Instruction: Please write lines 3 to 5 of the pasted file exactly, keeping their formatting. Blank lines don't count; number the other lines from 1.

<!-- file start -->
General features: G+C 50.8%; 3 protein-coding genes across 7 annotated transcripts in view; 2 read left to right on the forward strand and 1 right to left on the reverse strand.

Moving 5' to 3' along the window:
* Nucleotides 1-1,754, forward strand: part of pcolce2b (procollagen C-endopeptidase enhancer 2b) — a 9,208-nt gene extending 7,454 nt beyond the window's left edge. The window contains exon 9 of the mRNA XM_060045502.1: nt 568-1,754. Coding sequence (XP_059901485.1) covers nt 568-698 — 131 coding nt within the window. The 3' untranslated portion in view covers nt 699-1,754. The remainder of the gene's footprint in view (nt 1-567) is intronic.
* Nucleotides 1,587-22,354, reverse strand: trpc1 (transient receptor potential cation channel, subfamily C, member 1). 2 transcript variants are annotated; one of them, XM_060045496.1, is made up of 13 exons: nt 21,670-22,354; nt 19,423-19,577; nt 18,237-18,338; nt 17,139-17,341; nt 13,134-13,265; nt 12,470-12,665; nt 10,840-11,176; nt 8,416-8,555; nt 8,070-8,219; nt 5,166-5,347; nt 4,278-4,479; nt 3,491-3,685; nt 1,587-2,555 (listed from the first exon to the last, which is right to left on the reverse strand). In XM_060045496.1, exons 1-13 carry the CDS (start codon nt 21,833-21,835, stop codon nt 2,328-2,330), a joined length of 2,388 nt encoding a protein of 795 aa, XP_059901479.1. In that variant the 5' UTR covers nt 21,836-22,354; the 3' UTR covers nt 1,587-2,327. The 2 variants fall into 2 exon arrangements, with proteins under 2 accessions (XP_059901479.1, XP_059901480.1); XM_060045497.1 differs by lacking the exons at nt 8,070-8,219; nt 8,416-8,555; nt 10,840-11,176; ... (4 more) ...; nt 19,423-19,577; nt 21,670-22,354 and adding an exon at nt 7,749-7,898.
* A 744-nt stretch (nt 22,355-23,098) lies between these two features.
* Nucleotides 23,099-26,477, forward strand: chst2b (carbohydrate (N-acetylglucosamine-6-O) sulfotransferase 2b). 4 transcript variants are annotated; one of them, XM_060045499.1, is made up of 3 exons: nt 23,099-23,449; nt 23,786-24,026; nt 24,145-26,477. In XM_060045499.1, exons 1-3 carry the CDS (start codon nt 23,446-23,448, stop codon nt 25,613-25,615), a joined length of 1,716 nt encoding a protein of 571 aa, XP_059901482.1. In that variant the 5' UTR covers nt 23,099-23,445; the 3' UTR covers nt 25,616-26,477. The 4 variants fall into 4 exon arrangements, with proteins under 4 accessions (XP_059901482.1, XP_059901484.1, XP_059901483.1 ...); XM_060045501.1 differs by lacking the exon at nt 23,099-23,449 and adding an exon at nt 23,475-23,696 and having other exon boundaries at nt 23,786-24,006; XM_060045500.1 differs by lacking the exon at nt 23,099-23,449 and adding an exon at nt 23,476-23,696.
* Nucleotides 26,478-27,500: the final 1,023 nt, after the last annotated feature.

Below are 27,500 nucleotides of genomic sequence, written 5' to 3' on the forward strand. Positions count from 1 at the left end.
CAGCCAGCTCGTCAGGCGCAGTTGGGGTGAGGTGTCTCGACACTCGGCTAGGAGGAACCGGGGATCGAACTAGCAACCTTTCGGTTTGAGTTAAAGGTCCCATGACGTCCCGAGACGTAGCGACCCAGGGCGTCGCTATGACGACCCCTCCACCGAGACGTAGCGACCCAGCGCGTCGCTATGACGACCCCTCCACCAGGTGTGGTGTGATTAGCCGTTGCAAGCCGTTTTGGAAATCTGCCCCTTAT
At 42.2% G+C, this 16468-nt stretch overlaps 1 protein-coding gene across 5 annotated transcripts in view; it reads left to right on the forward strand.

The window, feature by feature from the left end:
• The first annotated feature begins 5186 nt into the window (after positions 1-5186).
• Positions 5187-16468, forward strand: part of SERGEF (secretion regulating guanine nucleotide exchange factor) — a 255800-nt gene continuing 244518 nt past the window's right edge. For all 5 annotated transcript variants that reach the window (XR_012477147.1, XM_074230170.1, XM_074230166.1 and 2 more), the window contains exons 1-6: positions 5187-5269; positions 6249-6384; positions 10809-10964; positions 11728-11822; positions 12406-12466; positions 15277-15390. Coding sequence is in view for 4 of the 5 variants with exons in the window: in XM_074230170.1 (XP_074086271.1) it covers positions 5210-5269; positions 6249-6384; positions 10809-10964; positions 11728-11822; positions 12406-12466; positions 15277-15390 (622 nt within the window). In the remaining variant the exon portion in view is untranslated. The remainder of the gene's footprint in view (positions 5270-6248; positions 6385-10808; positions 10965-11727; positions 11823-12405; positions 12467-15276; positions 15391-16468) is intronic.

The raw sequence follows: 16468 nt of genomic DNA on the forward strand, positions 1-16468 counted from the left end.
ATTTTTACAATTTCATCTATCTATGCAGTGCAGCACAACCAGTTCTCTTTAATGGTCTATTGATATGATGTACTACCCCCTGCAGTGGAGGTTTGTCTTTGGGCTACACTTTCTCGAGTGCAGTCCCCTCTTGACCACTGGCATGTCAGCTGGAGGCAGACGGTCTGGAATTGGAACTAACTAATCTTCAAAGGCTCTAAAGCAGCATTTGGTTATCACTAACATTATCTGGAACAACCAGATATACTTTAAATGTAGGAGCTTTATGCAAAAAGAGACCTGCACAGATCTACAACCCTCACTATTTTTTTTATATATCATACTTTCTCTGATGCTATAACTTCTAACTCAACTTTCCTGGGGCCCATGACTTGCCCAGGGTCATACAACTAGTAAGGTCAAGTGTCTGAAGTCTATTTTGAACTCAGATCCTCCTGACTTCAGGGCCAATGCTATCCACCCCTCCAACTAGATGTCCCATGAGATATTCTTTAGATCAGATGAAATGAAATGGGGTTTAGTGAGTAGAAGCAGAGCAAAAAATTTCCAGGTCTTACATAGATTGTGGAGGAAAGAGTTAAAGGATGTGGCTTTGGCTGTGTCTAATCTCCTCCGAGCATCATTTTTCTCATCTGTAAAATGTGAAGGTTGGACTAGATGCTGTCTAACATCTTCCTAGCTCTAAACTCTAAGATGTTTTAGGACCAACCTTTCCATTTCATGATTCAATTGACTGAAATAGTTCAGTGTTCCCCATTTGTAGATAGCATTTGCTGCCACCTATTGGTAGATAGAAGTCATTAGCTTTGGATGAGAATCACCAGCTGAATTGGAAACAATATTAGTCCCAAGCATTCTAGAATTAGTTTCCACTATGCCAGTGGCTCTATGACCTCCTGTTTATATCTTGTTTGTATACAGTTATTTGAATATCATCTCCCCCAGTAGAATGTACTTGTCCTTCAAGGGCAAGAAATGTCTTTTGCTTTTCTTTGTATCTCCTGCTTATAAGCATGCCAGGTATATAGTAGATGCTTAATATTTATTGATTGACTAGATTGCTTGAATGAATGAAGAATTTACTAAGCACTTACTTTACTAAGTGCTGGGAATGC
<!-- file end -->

* Nucleotides 1-1,754, forward strand: part of pcolce2b (procollagen C-endopeptidase enhancer 2b) — a 9,208-nt gene extending 7,454 nt beyond the window's left edge. The window contains exon 9 of the mRNA XM_060045502.1: nt 568-1,754. Coding sequence (XP_059901485.1) covers nt 568-698 — 131 coding nt within the window. The 3' untranslated portion in view covers nt 699-1,754. The remainder of the gene's footprint in view (nt 1-567) is intronic.
* Nucleotides 1,587-22,354, reverse strand: trpc1 (transient receptor potential cation channel, subfamily C, member 1). 2 transcript variants are annotated; one of them, XM_060045496.1, is made up of 13 exons: nt 21,670-22,354; nt 19,423-19,577; nt 18,237-18,338; nt 17,139-17,341; nt 13,134-13,265; nt 12,470-12,665; nt 10,840-11,176; nt 8,416-8,555; nt 8,070-8,219; nt 5,166-5,347; nt 4,278-4,479; nt 3,491-3,685; nt 1,587-2,555 (listed from the first exon to the last, which is right to left on the reverse strand). In XM_060045496.1, exons 1-13 carry the CDS (start codon nt 21,833-21,835, stop codon nt 2,328-2,330), a joined length of 2,388 nt encoding a protein of 795 aa, XP_059901479.1. In that variant the 5' UTR covers nt 21,836-22,354; the 3' UTR covers nt 1,587-2,327. The 2 variants fall into 2 exon arrangements, with proteins under 2 accessions (XP_059901479.1, XP_059901480.1); XM_060045497.1 differs by lacking the exons at nt 8,070-8,219; nt 8,416-8,555; nt 10,840-11,176; ... (4 more) ...; nt 19,423-19,577; nt 21,670-22,354 and adding an exon at nt 7,749-7,898.
* A 744-nt stretch (nt 22,355-23,098) lies between these two features.